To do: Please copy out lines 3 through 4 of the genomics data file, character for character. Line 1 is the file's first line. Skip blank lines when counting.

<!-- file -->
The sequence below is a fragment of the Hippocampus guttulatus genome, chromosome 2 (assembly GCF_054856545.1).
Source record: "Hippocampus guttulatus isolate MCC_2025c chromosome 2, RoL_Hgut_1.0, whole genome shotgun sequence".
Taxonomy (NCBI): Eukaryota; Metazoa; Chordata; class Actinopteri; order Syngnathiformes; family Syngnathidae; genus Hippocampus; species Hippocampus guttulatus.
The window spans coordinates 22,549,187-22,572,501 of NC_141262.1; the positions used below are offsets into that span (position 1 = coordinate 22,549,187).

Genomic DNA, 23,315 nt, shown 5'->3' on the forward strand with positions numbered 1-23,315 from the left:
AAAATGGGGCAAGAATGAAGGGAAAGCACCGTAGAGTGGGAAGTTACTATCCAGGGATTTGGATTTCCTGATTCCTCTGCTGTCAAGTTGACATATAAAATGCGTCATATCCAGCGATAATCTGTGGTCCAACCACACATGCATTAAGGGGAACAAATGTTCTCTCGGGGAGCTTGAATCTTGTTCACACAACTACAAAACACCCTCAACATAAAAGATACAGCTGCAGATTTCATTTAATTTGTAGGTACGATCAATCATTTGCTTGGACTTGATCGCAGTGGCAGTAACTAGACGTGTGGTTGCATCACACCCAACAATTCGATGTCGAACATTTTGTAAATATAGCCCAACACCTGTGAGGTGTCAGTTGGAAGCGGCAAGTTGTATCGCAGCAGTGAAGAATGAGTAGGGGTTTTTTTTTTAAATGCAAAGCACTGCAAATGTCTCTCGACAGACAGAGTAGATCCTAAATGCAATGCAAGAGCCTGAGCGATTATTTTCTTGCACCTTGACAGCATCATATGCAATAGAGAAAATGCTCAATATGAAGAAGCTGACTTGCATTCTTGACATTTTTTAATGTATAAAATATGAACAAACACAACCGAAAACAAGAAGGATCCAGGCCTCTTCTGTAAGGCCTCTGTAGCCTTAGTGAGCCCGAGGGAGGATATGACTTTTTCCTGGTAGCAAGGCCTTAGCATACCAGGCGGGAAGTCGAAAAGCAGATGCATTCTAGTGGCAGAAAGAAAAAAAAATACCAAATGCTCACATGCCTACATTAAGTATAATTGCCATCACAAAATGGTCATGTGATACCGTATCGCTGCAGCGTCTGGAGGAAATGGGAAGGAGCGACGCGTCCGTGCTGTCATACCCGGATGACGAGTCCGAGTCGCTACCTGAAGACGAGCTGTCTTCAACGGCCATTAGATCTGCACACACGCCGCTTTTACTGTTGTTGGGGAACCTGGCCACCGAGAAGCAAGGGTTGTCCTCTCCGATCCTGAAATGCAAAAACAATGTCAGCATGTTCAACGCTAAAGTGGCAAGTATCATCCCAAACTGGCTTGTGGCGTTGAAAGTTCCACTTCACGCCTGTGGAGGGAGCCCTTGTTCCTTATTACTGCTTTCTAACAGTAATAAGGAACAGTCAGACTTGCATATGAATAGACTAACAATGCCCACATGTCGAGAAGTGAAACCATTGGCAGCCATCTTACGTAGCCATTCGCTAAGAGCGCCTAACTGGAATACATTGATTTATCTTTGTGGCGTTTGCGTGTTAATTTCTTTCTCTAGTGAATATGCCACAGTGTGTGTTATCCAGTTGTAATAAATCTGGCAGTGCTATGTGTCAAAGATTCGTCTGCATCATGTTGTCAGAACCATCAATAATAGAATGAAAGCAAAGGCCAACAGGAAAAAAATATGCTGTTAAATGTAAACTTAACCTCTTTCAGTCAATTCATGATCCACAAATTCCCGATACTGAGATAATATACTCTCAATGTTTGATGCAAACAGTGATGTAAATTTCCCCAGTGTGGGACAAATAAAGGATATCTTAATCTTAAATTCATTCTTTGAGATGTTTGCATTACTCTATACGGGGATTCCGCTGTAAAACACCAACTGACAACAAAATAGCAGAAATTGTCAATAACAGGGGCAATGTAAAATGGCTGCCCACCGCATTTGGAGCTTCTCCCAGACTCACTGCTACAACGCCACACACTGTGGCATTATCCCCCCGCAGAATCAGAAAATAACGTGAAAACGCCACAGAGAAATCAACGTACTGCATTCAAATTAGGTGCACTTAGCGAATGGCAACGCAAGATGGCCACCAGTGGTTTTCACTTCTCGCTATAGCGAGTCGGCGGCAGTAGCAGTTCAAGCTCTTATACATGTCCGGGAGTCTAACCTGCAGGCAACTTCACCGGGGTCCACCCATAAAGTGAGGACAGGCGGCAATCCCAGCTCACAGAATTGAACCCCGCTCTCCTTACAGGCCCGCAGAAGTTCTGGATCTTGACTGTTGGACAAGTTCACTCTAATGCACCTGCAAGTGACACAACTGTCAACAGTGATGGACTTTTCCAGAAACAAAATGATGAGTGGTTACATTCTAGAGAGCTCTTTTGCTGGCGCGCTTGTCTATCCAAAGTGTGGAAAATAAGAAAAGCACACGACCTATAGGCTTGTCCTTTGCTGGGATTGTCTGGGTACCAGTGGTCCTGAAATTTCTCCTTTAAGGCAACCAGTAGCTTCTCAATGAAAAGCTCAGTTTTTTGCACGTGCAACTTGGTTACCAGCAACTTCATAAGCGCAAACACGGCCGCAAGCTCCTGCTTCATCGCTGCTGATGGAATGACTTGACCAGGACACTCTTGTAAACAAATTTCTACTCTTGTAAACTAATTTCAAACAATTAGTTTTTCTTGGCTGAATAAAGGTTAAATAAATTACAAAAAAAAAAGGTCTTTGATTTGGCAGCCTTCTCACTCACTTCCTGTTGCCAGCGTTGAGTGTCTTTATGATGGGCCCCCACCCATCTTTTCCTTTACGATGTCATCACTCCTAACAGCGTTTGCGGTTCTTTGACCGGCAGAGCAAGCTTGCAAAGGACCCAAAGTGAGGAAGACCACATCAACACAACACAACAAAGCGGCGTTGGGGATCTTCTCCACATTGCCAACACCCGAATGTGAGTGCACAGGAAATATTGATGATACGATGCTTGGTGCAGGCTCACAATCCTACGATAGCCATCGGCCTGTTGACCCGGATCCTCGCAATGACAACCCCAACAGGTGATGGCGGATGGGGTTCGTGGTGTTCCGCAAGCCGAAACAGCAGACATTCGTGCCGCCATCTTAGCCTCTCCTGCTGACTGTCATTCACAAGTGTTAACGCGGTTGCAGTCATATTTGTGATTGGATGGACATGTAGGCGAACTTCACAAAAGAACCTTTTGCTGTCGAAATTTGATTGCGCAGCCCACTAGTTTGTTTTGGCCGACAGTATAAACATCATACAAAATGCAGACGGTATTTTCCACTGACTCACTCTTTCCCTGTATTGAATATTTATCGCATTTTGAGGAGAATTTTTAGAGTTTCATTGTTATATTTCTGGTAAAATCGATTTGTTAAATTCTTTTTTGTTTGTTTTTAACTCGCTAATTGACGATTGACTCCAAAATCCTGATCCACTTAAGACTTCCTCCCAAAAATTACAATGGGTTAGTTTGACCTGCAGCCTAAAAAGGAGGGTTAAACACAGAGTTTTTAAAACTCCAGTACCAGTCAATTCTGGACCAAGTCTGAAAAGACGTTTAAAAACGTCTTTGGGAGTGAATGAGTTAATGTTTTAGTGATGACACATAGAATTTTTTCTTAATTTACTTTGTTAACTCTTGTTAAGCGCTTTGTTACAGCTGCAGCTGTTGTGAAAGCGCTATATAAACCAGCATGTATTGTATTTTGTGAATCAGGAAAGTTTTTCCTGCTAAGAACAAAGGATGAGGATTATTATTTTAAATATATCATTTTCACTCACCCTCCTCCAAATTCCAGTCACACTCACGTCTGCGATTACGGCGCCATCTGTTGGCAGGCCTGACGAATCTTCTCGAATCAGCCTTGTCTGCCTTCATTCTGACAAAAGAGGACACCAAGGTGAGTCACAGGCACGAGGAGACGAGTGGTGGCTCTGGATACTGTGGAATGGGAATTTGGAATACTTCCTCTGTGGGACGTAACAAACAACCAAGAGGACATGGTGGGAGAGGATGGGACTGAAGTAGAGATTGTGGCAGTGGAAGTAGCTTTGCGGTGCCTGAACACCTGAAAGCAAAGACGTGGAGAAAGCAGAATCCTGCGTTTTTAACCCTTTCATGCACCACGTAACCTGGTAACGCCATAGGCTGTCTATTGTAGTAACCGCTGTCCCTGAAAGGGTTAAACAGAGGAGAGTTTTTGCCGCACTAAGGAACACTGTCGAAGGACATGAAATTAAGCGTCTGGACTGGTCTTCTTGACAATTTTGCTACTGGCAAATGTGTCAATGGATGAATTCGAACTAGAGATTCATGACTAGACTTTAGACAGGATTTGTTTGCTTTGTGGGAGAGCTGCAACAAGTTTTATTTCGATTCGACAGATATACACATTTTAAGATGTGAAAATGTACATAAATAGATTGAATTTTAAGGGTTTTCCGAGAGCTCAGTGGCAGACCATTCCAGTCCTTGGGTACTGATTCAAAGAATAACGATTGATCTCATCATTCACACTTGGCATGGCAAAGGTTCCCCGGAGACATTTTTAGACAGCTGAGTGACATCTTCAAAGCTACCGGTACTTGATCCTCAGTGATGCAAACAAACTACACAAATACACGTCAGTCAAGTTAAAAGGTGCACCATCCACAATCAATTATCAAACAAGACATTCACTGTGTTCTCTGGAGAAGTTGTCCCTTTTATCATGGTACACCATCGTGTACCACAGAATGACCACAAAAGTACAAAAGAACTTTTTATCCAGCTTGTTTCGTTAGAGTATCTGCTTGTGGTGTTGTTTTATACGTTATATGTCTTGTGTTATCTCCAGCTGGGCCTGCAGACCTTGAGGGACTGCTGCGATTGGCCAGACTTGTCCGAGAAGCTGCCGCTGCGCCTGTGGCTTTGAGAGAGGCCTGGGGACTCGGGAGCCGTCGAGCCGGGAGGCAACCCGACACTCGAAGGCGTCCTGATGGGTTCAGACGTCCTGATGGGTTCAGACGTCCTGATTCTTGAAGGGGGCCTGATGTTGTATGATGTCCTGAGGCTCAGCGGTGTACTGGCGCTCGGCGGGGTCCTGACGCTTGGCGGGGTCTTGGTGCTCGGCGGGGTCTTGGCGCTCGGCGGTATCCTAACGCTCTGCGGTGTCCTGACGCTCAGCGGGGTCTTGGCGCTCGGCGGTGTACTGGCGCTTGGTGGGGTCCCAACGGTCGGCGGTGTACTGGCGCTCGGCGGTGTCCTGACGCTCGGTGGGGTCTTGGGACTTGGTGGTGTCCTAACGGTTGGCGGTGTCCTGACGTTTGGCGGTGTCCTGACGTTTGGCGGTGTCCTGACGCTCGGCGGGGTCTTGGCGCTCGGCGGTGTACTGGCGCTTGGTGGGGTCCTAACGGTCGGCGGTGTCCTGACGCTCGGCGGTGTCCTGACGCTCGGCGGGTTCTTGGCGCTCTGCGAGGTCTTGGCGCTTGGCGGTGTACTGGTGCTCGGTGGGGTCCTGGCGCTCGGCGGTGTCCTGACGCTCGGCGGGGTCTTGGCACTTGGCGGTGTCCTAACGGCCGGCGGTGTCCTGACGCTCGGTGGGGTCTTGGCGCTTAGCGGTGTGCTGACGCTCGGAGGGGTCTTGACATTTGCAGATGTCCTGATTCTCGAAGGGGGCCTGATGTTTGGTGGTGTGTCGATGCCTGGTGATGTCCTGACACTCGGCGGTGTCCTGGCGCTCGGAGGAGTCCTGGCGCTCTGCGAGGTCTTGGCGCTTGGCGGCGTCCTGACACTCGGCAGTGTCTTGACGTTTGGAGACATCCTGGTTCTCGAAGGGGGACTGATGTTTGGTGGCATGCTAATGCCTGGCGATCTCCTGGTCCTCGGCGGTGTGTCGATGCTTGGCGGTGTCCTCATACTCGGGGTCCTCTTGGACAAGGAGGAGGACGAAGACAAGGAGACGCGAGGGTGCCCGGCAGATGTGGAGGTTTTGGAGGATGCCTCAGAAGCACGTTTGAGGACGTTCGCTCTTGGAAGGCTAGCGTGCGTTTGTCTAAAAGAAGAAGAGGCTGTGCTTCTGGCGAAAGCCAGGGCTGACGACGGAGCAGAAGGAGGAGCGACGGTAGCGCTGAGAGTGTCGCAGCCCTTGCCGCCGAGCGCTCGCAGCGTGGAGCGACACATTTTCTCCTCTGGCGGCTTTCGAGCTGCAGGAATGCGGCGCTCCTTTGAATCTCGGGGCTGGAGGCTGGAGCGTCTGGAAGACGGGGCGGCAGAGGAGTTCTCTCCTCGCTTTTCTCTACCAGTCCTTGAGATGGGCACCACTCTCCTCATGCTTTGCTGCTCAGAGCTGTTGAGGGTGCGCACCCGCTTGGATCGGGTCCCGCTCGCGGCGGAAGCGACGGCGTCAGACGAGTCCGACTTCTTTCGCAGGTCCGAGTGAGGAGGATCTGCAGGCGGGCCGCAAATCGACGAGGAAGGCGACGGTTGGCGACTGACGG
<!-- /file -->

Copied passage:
Taxonomy (NCBI): Eukaryota; Metazoa; Chordata; class Actinopteri; order Syngnathiformes; family Syngnathidae; genus Hippocampus; species Hippocampus guttulatus.
The window spans coordinates 22,549,187-22,572,501 of NC_141262.1; the positions used below are offsets into that span (position 1 = coordinate 22,549,187).